5. Use Your Aging Summary Report, Not your Feelings
Many well-meaning business owners (or staff members) have let an account age beyond the point of ever being collected because of the “feeling” that the customer would pay eventually. While there are isolated cases of unusual situations, the truth is that if you aren’t being paid, someone else is. Stick to your systematic follow-up plan. You’ll soon identify who really intends to pay and who doesn’t. You can then take appropriate actions.
6. Make Sure Your Staff is Well-Trained
Even “experienced” staff members can sometimes become jaded when dealing with past-due customers. This usually happens when debtors have broken promises for payment that have been made previously. Make sure the staff is firm, yet courteous when dealing with them. Your entire staff could benefit from customer service training because, in effect, they must “sell” your customers on the idea that you expect to be paid. Make sure that your collection staff is trained to both, bring the account to current status, while also maintaining “good will” with the client base.
7. Admit any Mistakes on Your Part and correct them ASAP
Sometimes customers don’t pay because they feel that you’ve made a mistake. If you have, quickly admit it and correct it. Your customer realizes that mistakes can happen in business. Unfortunately, many customers believe that the owner or president “doesn’t need the money.” Denying an obvious error only fans the fire of resentment that your customer may already feel.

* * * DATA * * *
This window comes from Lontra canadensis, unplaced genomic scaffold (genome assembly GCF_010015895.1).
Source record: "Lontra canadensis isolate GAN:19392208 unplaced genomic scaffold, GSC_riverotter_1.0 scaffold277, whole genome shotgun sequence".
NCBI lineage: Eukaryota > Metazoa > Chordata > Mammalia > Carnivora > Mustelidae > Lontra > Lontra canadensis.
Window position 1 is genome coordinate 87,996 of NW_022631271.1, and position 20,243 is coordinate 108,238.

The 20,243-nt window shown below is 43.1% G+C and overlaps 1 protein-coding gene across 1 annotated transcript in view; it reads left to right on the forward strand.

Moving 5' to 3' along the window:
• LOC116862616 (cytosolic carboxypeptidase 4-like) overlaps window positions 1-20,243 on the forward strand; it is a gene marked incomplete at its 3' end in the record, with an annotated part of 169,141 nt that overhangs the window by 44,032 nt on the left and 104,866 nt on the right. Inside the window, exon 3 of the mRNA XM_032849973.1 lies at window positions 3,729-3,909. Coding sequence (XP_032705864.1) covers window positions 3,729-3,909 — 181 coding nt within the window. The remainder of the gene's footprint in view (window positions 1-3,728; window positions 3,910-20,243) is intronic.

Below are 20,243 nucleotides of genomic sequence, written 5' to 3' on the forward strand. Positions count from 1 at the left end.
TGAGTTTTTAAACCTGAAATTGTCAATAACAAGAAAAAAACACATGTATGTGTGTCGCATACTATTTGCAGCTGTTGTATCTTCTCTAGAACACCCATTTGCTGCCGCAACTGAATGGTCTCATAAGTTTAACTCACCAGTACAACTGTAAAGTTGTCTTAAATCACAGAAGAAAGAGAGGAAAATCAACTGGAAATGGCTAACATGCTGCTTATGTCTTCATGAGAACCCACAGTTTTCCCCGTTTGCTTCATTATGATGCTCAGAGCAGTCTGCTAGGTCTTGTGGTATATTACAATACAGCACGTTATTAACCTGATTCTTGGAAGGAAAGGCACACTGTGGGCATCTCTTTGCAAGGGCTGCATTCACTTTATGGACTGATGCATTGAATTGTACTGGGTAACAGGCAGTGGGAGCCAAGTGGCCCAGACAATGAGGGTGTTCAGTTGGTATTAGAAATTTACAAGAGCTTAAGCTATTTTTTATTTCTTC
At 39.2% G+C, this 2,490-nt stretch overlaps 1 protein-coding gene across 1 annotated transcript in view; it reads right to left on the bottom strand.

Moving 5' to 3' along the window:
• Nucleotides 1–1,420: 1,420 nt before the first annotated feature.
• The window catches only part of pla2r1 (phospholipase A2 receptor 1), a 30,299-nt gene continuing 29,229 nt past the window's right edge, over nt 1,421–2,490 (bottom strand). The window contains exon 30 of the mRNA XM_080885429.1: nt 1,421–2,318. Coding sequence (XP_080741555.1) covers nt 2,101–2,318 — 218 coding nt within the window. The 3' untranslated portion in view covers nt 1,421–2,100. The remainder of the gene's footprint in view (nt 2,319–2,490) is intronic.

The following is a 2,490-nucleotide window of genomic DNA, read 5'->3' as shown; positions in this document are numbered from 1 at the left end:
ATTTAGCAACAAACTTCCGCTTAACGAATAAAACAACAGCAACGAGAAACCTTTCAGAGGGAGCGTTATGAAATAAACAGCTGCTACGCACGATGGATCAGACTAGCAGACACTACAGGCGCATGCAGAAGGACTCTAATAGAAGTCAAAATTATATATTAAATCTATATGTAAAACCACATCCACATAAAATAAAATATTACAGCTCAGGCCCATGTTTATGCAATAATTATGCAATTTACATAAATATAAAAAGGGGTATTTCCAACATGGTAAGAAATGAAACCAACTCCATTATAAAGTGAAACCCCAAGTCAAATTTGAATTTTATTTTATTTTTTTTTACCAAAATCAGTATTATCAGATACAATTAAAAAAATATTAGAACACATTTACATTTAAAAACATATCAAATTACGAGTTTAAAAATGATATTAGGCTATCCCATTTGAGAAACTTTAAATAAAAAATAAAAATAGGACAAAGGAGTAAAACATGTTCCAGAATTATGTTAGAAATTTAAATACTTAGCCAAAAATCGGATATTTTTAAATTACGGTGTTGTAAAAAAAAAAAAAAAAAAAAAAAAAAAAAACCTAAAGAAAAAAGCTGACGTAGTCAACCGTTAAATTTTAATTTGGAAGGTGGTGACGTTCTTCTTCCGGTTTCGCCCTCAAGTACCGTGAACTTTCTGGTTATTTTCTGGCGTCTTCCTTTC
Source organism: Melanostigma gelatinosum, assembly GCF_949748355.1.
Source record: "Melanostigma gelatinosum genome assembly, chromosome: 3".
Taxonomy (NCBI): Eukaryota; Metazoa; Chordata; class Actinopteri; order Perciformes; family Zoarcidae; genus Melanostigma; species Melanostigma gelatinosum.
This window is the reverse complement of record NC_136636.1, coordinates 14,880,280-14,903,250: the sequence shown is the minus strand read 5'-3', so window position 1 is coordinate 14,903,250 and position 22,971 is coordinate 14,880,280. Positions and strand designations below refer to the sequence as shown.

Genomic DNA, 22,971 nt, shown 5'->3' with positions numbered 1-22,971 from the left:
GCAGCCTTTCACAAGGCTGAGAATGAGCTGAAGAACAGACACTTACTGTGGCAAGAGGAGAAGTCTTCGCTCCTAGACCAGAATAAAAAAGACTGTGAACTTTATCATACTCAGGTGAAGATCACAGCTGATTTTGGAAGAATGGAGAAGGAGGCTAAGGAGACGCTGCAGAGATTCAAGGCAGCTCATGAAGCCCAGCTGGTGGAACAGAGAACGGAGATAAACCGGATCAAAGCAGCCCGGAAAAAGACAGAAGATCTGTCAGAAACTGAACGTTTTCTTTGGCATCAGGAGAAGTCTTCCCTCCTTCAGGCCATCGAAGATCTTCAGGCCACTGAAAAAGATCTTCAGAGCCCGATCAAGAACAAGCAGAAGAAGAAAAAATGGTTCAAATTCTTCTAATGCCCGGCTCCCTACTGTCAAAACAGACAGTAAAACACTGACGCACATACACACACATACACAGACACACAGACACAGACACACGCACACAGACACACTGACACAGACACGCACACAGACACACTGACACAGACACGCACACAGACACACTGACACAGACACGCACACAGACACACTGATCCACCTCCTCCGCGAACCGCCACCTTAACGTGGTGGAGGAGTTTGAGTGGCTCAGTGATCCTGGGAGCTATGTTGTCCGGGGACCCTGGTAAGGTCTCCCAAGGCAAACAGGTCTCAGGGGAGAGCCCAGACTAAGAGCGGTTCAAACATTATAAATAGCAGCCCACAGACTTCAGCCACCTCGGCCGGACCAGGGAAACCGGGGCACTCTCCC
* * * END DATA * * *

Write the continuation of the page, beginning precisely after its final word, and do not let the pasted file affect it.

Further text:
8. Follow all Federal and State Collection Laws
In many states, businesses are governed by the same collection laws that regulate collection agencies. For example, calling customers at an odd hour or disclosing to a third party that the debtor owes you money, are just a couple of the numerous collection practices that can cause serious repercussions. If you’re not sure, call your state’s department of finance which governs and monitors collection agencies.
9. Use a Third-Party Sooner (Collections Agency)
If you’ve systematically pursued your past due accounts for 60 to 90 days from the due date, (and they still haven’t paid) you’re being delivered a message by your client. More than likely, you’ve requested payment four to six times in the form of phone calls, letters and statements. Statistics show that after 90 days, in-house collection effort loses up to 80% of its effectiveness. That means that the time and financial resources budgeted for collection efforts should be focused within the 1st
60-90 days, when the bulk of your accounts can and should be collected. From that point on, a 3rd party can motivate your client to pay you in ways that you cannot, simply because the demand for payment is coming from someone other than you. Before paying a contingency collection agency, an attorney or using small claims court, why not explore using a fixed flat-fee collection service.